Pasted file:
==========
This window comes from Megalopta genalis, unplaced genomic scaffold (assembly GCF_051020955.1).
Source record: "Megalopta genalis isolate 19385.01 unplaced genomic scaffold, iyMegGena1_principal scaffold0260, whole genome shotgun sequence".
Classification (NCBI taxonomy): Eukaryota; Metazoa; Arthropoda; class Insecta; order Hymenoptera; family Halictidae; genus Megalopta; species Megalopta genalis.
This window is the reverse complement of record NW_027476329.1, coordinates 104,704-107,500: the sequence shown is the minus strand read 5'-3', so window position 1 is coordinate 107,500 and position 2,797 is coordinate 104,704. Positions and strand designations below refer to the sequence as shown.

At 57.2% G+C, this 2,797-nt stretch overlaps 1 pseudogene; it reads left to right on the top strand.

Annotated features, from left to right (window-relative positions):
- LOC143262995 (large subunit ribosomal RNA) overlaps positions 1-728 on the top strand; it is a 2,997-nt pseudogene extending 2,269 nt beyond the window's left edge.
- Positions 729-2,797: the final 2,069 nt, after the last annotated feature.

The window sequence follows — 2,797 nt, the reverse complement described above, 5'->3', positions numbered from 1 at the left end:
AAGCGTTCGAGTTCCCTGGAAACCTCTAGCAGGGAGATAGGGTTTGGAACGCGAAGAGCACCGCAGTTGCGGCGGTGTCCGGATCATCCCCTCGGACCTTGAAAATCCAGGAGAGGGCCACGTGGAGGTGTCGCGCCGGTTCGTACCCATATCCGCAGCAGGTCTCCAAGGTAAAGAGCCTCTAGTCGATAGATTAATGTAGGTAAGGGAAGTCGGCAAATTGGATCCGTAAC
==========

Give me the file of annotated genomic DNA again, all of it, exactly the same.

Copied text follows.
This window comes from Megalopta genalis, unplaced genomic scaffold (assembly GCF_051020955.1).
Source record: "Megalopta genalis isolate 19385.01 unplaced genomic scaffold, iyMegGena1_principal scaffold0260, whole genome shotgun sequence".
Classification (NCBI taxonomy): Eukaryota; Metazoa; Arthropoda; class Insecta; order Hymenoptera; family Halictidae; genus Megalopta; species Megalopta genalis.
This window is the reverse complement of record NW_027476329.1, coordinates 104,704-107,500: the sequence shown is the minus strand read 5'-3', so window position 1 is coordinate 107,500 and position 2,797 is coordinate 104,704. Positions and strand designations below refer to the sequence as shown.

At 57.2% G+C, this 2,797-nt stretch overlaps 1 pseudogene; it reads left to right on the top strand.

Annotated features, from left to right (window-relative positions):
- LOC143262995 (large subunit ribosomal RNA) overlaps positions 1-728 on the top strand; it is a 2,997-nt pseudogene extending 2,269 nt beyond the window's left edge.
- Positions 729-2,797: the final 2,069 nt, after the last annotated feature.

The window sequence follows — 2,797 nt, the reverse complement described above, 5'->3', positions numbered from 1 at the left end:
AAGCGTTCGAGTTCCCTGGAAACCTCTAGCAGGGAGATAGGGTTTGGAACGCGAAGAGCACCGCAGTTGCGGCGGTGTCCGGATCATCCCCTCGGACCTTGAAAATCCAGGAGAGGGCCACGTGGAGGTGTCGCGCCGGTTCGTACCCATATCCGCAGCAGGTCTCCAAGGTAAAGAGCCTCTAGTCGATAGATTAATGTAGGTAAGGGAAGTCGGCAAATTGGATCCGTAAC